I studied photography in Paris a couple decades past, and at one point decided to take long-exposure night-time shots along the Seine. After living in New York, Chicago, and Los Angeles, I already knew Paris was nowhere near as threatening an environment. And I’d been out at night there on my own, at concerts, plays, talks by photographers, always traveling on foot and by Metro. Still, I was wary about shooting after dark in a less populated spot.
The first time I set up my tripod on the Left Bank, near the Pont de Archêveché, my immediate surroundings were quiet and calm. Light rippled off the water. I sighted and framed potential shots and, with all my other senses, read the atmosphere for signs of trouble.
People strolled past, talking quietly, the flood lights of a bateau mouche spread their streak of daylight across both banks, music bounced down to the river from cars passing by.
There were no red flags, just peace and calm. And its epicenter, I finally realized, seemed to be Notre Dame, buttresses like wings spread out behind her, the spire with its watchful figures, her towers looking west.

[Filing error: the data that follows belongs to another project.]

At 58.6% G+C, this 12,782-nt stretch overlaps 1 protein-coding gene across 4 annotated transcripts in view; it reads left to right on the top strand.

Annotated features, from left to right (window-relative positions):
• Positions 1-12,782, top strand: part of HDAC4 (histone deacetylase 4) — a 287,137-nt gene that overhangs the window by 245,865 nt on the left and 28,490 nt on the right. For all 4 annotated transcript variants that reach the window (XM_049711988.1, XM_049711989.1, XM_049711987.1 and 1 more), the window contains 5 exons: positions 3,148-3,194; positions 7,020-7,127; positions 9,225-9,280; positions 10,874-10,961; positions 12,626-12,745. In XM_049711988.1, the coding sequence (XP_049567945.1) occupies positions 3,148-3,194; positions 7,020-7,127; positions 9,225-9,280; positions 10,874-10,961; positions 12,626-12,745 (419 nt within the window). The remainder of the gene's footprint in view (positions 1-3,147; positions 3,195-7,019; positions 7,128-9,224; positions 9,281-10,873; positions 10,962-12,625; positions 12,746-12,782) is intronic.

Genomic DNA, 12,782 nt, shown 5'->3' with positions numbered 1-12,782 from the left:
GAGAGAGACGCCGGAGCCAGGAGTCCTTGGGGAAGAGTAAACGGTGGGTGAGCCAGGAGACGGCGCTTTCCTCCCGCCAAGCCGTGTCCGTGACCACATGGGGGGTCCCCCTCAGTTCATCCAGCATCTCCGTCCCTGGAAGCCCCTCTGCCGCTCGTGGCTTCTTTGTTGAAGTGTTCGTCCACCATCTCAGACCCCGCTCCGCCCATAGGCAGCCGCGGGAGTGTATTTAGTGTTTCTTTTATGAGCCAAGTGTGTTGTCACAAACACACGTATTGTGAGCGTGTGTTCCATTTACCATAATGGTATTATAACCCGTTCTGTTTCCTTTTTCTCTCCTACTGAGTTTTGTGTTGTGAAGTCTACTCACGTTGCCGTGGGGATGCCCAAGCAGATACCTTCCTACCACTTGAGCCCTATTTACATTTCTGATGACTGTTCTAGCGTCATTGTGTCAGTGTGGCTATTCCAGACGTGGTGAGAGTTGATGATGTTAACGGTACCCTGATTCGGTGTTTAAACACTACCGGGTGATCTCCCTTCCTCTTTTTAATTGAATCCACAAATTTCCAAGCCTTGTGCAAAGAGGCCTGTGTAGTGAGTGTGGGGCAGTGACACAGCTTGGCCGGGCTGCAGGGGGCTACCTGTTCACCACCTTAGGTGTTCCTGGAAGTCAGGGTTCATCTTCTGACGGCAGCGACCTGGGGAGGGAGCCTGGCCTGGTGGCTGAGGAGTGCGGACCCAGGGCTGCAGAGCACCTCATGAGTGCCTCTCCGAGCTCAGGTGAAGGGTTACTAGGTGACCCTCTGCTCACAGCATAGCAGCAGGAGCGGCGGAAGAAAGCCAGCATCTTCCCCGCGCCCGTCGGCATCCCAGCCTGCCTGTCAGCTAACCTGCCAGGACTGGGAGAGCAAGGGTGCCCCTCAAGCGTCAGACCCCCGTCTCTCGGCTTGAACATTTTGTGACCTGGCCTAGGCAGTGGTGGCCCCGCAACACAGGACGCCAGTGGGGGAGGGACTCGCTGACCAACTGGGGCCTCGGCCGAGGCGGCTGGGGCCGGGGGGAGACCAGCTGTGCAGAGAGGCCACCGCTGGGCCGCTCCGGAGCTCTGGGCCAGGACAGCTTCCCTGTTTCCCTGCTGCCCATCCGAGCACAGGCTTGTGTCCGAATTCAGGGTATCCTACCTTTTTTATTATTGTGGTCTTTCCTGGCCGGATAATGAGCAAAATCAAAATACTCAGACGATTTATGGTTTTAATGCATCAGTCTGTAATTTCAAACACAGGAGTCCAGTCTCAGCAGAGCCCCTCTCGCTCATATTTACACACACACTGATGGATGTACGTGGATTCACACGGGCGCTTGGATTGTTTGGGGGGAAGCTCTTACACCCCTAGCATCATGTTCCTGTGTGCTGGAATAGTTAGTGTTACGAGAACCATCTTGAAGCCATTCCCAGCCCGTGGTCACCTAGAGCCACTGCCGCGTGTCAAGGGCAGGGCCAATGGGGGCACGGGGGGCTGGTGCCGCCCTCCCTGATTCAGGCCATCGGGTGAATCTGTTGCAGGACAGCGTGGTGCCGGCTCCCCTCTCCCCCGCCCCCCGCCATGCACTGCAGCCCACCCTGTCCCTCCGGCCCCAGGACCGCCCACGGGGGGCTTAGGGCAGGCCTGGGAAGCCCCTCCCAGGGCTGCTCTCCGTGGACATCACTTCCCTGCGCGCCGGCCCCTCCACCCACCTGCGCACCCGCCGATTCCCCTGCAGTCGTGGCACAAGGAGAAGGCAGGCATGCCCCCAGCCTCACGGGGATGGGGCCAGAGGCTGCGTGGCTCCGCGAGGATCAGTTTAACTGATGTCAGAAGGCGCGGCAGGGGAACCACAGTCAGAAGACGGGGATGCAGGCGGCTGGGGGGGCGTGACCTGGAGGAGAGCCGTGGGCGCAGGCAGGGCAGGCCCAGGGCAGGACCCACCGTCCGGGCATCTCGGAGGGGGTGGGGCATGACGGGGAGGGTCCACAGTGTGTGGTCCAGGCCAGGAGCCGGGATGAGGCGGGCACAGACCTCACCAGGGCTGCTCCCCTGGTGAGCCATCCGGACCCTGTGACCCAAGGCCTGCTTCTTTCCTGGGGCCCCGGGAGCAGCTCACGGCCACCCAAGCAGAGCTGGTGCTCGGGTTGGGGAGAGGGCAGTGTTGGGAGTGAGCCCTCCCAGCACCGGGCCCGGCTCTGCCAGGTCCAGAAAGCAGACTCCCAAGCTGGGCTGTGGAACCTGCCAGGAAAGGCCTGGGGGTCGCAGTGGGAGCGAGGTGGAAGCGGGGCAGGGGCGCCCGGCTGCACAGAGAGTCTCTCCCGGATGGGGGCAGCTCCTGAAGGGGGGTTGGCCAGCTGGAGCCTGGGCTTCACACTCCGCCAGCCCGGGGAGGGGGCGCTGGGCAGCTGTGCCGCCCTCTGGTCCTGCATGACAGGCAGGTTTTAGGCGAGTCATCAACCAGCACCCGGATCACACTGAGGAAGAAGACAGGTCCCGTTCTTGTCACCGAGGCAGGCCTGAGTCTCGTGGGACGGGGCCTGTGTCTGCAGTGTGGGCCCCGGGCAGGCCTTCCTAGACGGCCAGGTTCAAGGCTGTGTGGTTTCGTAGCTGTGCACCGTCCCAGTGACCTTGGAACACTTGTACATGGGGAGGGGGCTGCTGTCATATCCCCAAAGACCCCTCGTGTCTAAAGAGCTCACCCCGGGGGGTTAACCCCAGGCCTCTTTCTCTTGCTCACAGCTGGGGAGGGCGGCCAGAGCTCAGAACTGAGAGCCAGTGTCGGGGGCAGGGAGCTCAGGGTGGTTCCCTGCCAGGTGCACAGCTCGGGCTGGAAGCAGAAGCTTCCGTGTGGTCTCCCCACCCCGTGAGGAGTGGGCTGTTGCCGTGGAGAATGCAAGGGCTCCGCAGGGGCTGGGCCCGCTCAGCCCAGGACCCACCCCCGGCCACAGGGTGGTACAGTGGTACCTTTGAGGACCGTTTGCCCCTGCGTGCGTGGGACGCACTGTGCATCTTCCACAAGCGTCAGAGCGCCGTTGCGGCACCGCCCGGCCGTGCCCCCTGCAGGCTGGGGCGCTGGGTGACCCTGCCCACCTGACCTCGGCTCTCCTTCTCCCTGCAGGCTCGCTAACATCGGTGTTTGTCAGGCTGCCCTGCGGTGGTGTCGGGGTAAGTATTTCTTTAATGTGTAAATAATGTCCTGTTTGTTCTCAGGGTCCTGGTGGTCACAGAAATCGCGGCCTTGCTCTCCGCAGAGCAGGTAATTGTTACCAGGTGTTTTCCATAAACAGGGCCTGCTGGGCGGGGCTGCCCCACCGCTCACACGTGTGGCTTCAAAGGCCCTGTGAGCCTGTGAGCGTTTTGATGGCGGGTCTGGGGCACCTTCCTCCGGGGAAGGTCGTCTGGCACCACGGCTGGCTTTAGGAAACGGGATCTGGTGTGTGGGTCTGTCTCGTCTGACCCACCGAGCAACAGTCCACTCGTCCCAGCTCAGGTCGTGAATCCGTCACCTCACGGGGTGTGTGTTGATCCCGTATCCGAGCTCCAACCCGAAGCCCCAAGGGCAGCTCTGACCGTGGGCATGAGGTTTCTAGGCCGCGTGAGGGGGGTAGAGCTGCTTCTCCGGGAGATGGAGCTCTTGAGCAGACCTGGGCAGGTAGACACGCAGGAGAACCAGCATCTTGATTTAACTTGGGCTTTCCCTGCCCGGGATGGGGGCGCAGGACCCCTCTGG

My eyes to the viewfinder, vulnerable on all sides, that sense of a guarding presence calmed me down and let me work.
There are claims that buildings are simply enclosed air, objects built from inanimate materials, but I don’t believe it. Buildings are memory boxes, repositories of the voices, footfalls, and lives that have sounded within them.
During my time in Paris I passed Notre Dame on foot, on buses, ate my lunch in the square at her feet. Within her walls and in her deep quiet, I lit candles for my parents. She stands at the center of Paris like a guardian spirit keeping watch over her city and people. Her roots are centuries deep and she misses nothing, because the world comes to her with its news, sorrows, and triumphs.
And now the world is coming to her again, with aid and prayers for her restoration.